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Title: Uneven development, rent and the social organisation of capital : A study of the fishing industry of Nova Scotia, Canada.
Author: Gene Barrett, L.
Awarding Body: University of Sussex
Current Institution: University of Sussex
Date of Award: 1982
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A number of perennial problems have plagued the fishing industry of Nova Scotia. Low prices and low incomes have always been blamed by state authorities and outside observers on fragmentation and poor quality products. Criticism has often also been levied against capitalists and producers alike for overcapacity, inefficiency or under-capitalization The dismal failure of state policy to ever come to grips with these problems has brought into question its theoretical foundation: in particular the narrow perspectives used by development and fishery economics. It is argued that a broader, holistic approach is needed to understand the complexities and seeming contradictions of the situation. The theory used is one which situates the problems of the industry in the history of capital accumulation, and regional under?evelopment. From Marx's analyses of uneven development and ground-rent a number of substantive propositions are brought forward. In historical terms: the parasitic role and function of merchant's capital in the social organization of the industry and region; in more recent times, the importance of relative surplus population in the insulation of capital from restructuring pressures. In both periods, the relationship between the appropriation of rent by direct producers, and the subsumption of that class by capital, is explored to understand the level of fragmentation in the indus try. The empirical analysis of the fishing industry is broken down into three periodisations: a mercantile period from initial settlement in the 1500' s to 1880; an ': _ :'"..lstrial period from 1880 to 1939; and a monopoly phase from 1939 to the present. It is argued that the history and structure of the fishinq industry in Nova Scotia are the legacy of two phenomena. First, the ~PLative failure of capital to entirely subsume either the resource or primary labour. The former, due to certain technical char?~~eristics of production and the common property nature of the fishery. The latter, as· a consequence of the appropriation of rent by direct producers and the economies associated with their intermediate and small scale units. Second, where capital has succeeded in establish~ng itself, it has been insulated from competitive pressures to restructure. This insulation is a consequence of regional social conditions-of surplus labour, on the one hand, and state subsidrzation, on the 0ther. The prospects for the future are given some consideration through a look at monopoly capital and state policy in the industry. While Marx failed to anticipate the significance of the state in the accumulation process, his analysis of the anarchy of capitalist production -all the more acute in primordial resource industries -- was shown to be quite useful. For this reason the assertion of public management and control over all aspects of resource production is considered the only possible solution for the future. Up to 1974, the orientation of state policy in the fishery was to facilitate -- and, in some cases, enforce -- accumulation and restructuring, while often mediating intra-capitalist contentions- for resource access. Of late, overexploitation of the resource has forced the state to exercise a regulatory function in the long term interests of capital itself. The prospects for a full transformation of private regulation into social management are unlikely, it is concluded, as long as some sectors of the fishing indus·try remain capitalist strongholds.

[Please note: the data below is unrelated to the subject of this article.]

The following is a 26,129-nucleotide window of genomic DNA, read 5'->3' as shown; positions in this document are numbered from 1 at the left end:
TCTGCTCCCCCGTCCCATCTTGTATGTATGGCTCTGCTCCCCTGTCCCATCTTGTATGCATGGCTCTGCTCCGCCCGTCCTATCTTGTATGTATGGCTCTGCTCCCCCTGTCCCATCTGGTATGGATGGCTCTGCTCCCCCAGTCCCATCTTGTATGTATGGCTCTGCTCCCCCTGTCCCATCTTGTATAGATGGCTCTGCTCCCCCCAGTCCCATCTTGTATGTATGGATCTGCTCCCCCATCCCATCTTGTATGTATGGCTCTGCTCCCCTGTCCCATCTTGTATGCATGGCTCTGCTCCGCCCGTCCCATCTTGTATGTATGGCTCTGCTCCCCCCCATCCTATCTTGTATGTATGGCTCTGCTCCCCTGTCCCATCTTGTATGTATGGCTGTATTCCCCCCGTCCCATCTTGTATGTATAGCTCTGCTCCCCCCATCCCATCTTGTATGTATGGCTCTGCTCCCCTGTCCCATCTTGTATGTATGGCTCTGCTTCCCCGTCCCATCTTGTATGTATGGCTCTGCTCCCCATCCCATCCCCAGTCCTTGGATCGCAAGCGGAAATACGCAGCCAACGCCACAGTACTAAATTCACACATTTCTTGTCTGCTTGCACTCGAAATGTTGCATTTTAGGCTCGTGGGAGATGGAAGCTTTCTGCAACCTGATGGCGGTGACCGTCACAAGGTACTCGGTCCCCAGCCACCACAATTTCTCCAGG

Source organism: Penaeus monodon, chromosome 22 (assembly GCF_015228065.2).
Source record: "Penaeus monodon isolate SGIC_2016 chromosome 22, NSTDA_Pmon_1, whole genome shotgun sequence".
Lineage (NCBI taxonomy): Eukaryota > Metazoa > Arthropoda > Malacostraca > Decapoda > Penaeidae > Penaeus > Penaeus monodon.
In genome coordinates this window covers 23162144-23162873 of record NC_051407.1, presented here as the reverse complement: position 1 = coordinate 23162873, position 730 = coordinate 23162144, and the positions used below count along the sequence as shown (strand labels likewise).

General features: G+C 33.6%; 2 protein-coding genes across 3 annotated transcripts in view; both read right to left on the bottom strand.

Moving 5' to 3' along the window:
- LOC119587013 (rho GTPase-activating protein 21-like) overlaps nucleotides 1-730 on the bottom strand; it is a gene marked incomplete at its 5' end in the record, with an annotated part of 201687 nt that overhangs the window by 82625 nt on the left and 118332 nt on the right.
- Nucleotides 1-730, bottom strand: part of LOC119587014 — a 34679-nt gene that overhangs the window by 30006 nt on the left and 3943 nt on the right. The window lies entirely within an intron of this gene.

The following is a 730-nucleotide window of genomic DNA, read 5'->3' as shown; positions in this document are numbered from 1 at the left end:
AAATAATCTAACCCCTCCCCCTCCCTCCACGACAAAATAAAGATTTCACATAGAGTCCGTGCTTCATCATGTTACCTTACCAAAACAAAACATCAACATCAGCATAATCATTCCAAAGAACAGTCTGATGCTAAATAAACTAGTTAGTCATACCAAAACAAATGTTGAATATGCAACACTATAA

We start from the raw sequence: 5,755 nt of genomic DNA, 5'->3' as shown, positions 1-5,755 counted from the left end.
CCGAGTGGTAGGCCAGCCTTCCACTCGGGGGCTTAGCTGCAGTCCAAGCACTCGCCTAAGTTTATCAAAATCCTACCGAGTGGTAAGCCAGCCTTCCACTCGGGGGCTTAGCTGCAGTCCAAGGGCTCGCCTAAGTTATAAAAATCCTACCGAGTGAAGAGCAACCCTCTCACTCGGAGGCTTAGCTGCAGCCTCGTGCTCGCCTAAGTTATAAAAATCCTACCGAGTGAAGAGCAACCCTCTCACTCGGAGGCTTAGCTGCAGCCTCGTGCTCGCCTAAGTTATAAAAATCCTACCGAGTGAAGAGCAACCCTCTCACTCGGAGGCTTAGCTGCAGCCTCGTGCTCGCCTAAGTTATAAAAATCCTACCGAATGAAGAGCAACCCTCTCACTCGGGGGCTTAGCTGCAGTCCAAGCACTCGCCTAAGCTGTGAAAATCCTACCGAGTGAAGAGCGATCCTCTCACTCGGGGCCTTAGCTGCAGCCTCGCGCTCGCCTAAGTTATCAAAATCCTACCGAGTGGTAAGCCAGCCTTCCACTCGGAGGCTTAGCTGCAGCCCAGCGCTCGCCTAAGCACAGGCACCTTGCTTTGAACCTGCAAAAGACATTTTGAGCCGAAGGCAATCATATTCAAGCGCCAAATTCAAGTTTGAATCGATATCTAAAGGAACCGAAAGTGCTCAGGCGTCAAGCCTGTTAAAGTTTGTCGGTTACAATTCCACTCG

Supervisor: Not available Sponsor: Not available
Qualification Name: Thesis (Ph.D.) Qualification Level: Doctoral
EThOS ID:  DOI: Not available
Keywords: Economics & economic theory Economics Aquaculture Fisheries